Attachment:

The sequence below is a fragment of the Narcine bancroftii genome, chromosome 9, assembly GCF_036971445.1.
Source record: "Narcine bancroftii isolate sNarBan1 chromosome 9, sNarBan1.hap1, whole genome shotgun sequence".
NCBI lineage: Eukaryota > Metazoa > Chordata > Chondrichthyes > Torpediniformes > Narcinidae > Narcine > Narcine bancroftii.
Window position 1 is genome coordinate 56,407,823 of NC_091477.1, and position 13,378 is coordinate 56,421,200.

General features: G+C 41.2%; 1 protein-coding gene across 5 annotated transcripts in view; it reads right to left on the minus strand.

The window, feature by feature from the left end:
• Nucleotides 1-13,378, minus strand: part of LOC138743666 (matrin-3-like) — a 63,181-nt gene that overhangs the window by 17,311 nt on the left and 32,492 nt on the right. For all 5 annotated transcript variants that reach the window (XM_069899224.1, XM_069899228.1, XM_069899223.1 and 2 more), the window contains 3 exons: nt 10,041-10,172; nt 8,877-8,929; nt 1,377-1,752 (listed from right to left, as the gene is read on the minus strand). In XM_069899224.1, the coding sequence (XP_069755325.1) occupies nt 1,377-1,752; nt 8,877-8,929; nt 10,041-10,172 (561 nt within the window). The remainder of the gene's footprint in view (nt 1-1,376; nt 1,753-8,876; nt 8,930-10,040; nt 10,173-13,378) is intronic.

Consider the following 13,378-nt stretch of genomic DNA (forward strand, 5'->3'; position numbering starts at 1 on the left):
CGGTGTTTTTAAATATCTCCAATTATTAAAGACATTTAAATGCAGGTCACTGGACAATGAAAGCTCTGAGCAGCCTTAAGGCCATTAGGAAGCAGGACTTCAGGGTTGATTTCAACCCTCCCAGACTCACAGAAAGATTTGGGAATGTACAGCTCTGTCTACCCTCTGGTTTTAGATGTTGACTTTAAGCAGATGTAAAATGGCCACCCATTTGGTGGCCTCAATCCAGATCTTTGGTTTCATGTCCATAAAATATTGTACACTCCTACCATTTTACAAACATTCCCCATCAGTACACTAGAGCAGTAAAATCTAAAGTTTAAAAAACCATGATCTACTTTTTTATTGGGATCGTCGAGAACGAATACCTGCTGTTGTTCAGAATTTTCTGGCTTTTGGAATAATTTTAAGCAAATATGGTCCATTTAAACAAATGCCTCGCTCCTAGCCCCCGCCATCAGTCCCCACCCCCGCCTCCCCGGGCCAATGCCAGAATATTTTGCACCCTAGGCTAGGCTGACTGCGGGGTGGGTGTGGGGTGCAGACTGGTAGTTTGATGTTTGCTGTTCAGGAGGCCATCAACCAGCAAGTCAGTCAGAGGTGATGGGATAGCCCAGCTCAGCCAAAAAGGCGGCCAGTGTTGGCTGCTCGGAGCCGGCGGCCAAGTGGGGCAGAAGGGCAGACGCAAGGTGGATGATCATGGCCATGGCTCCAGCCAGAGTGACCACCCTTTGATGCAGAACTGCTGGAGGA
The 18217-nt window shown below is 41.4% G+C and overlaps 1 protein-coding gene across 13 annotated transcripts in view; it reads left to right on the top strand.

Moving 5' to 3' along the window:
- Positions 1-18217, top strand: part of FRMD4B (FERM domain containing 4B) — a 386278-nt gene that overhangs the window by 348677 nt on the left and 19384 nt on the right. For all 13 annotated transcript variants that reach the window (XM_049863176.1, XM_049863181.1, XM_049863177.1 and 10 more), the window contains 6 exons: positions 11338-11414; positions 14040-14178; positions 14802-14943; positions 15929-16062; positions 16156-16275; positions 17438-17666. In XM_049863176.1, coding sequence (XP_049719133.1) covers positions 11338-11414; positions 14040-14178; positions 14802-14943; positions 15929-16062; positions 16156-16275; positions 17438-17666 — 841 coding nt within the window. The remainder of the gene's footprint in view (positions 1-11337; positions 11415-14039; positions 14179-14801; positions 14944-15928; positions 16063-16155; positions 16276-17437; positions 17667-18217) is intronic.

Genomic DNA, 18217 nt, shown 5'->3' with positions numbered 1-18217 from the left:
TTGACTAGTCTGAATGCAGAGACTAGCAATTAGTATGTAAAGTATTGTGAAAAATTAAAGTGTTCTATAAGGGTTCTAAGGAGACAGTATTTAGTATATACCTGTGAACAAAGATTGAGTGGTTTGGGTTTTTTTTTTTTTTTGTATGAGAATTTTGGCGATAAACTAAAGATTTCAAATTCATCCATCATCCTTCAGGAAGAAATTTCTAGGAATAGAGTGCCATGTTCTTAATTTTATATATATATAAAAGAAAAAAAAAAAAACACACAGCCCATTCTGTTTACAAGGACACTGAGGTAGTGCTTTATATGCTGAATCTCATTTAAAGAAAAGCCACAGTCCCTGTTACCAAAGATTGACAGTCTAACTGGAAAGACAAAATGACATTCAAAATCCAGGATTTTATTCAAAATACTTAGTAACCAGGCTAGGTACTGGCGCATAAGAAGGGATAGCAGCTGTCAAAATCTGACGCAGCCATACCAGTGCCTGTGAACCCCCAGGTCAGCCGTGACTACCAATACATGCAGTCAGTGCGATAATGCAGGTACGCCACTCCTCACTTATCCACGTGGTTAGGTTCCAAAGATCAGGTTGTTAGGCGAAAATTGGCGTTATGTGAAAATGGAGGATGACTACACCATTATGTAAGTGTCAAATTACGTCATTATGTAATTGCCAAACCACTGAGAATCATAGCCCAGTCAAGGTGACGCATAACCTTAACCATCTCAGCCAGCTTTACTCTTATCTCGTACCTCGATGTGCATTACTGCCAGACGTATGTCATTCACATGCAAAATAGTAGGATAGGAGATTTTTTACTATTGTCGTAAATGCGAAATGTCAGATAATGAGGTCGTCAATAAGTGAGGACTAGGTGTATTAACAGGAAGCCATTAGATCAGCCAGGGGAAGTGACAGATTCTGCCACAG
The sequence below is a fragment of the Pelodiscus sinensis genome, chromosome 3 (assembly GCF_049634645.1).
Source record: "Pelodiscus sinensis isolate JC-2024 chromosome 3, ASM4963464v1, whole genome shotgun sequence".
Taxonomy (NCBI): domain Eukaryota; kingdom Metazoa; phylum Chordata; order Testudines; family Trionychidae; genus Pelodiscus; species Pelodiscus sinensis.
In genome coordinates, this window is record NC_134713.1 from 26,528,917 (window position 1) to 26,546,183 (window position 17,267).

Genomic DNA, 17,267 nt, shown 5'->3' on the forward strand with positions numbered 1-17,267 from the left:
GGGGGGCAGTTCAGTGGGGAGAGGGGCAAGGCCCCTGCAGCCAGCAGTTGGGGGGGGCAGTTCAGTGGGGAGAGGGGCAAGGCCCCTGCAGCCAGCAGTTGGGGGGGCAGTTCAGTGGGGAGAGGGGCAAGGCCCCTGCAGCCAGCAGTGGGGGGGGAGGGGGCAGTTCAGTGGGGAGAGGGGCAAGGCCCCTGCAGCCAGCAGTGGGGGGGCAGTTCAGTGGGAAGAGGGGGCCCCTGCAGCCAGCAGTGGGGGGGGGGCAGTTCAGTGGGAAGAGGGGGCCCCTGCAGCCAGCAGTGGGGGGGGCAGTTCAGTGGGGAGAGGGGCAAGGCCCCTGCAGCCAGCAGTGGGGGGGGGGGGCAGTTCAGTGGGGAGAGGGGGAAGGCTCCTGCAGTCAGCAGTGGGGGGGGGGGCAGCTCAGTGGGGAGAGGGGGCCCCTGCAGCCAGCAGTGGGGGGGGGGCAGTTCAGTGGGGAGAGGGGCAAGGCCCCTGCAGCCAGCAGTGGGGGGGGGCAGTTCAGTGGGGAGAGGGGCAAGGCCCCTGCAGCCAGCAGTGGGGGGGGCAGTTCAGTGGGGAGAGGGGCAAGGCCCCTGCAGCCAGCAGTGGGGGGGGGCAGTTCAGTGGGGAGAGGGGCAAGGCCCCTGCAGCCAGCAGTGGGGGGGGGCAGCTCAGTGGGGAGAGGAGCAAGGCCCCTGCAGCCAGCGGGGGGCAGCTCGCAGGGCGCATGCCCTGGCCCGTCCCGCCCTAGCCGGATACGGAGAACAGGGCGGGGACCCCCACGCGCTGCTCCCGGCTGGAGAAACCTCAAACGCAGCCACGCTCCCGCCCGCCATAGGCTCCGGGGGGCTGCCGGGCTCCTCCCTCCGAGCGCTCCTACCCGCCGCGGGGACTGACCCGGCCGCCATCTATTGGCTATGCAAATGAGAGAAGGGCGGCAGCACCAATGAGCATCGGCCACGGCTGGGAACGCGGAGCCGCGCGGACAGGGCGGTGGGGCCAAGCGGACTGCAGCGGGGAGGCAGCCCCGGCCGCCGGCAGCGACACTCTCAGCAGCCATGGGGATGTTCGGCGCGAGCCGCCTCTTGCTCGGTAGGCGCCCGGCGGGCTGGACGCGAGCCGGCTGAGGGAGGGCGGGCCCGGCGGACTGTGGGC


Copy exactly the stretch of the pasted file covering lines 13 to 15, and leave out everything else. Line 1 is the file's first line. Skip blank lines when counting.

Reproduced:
Genomic DNA, 18217 nt, shown 5'->3' with positions numbered 1-18217 from the left:
TTGACTAGTCTGAATGCAGAGACTAGCAATTAGTATGTAAAGTATTGTGAAAAATTAAAGTGTTCTATAAGGGTTCTAAGGAGACAGTATTTAGTATATACCTGTGAACAAAGATTGAGTGGTTTGGGTTTTTTTTTTTTTTTGTATGAGAATTTTGGCGATAAACTAAAGATTTCAAATTCATCCATCATCCTTCAGGAAGAAATTTCTAGGAATAGAGTGCCATGTTCTTAATTTTATATATATATAAAAGAAAAAAAAAAAAACACACAGCCCATTCTGTTTACAAGGACACTGAGGTAGTGCTTTATATGCTGAATCTCATTTAAAGAAAAGCCACAGTCCCTGTTACCAAAGATTGACAGTCTAACTGGAAAGACAAAATGACATTCAAAATCCAGGATTTTATTCAAAATACTTAGTAACCAGGCTAGGTACTGGCGCATAAGAAGGGATAGCAGCTGTCAAAATCTGACGCAGCCATACCAGTGCCTGTGAACCCCCAGGTCAGCCGTGACTACCAATACATGCAGTCAGTGCGATAATGCAGGTACGCCACTCCTCACTTATCCACGTGGTTAGGTTCCAAAGATCAGGTTGTTAGGCGAAAATTGGCGTTATGTGAAAATGGAGGATGACTACACCATTATGTAAGTGTCAAATTACGTCATTATGTAATTGCCAAACCACTGAGAATCATAGCCCAGTCAAGGTGACGCATAACCTTAACCATCTCAGCCAGCTTTACTCTTATCTCGTACCTCGATGTGCATTACTGCCAGACGTATGTCATTCACATGCAAAATAGTAGGATAGGAGATTTTTTACTATTGTCGTAAATGCGAAATGTCAGATAATGAGGTCGTCAATAAGTGAGGACTAGGTGTATTAACAGGAAGCCATTAGATCAGCCAGGGGAAGTGACAGATTCTGCCACAG
The sequence below is a fragment of the Pelodiscus sinensis genome, chromosome 3 (assembly GCF_049634645.1).